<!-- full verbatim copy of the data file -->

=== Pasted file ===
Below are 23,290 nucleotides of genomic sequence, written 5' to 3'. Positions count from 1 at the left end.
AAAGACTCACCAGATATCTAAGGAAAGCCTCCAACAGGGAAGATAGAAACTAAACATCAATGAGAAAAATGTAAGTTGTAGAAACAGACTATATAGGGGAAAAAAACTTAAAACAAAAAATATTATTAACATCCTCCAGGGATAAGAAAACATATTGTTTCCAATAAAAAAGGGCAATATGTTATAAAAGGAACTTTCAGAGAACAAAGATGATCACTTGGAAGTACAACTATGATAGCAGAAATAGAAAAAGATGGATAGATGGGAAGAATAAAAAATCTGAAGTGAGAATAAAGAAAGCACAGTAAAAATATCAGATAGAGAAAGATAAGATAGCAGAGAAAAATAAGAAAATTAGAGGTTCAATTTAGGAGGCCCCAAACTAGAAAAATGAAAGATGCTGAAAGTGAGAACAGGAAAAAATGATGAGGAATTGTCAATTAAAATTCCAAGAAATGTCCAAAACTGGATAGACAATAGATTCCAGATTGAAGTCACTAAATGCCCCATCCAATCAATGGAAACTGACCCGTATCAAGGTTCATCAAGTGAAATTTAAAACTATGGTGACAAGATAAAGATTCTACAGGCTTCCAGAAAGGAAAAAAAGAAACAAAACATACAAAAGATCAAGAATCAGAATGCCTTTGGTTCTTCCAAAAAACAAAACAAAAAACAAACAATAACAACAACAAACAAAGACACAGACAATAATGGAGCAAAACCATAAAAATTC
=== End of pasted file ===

Below are 23,290 nucleotides of genomic sequence, written 5' to 3'. Positions count from 1 at the left end.
AAAGACTCACCAGATATCTAAGGAAAGCCTCCAACAGGGAAGATAGAAACTAAACATCAATGAGAAAAATGTAAGTTGTAGAAACAGACTATATAGGGGAAAAAAACTTAAAACAAAAAATATTATTAACATCCTCCAGGGATAAGAAAACATATTGTTTCCAATAAAAAAGGGCAATATGTTATAAAAGGAACTTTCAGAGAACAAAGATGATCACTTGGAAGTACAACTATGATAGCAGAAATAGAAAAAGATGGATAGATGGGAAGAATAAAAAATCTGAAGTGAGAATAAAGAAAGCACAGTAAAAATATCAGATAGAGAAAGATAAGATAGCAGAGAAAAATAAGAAAATTAGAGGTTCAATTTAGGAGGCCCCAAACTAGAAAAATGAAAGATGCTGAAAGTGAGAACAGGAAAAAATGATGAGGAATTGTCAATTAAAATTCCAAGAAATGTCCAAAACTGGATAGACAATAGATTCCAGATTGAAGTCACTAAATGCCCCATCCAATCAATGGAAACTGACCCGTATCAAGGTTCATCAAGTGAAATTTAAAACTATGGTGACAAGATAAAGATTCTACAGGCTTCCAGAAAGGAAAAAAAGAAACAAAACATACAAAAGATCAAGAATCAGAATGCCTTTGGTTCTTCCAAAAAACAAAACAAAAAACAAACAATAACAACAACAAACAAAGACACAGACAATAATGGAGCAAAACCATAAAAATTC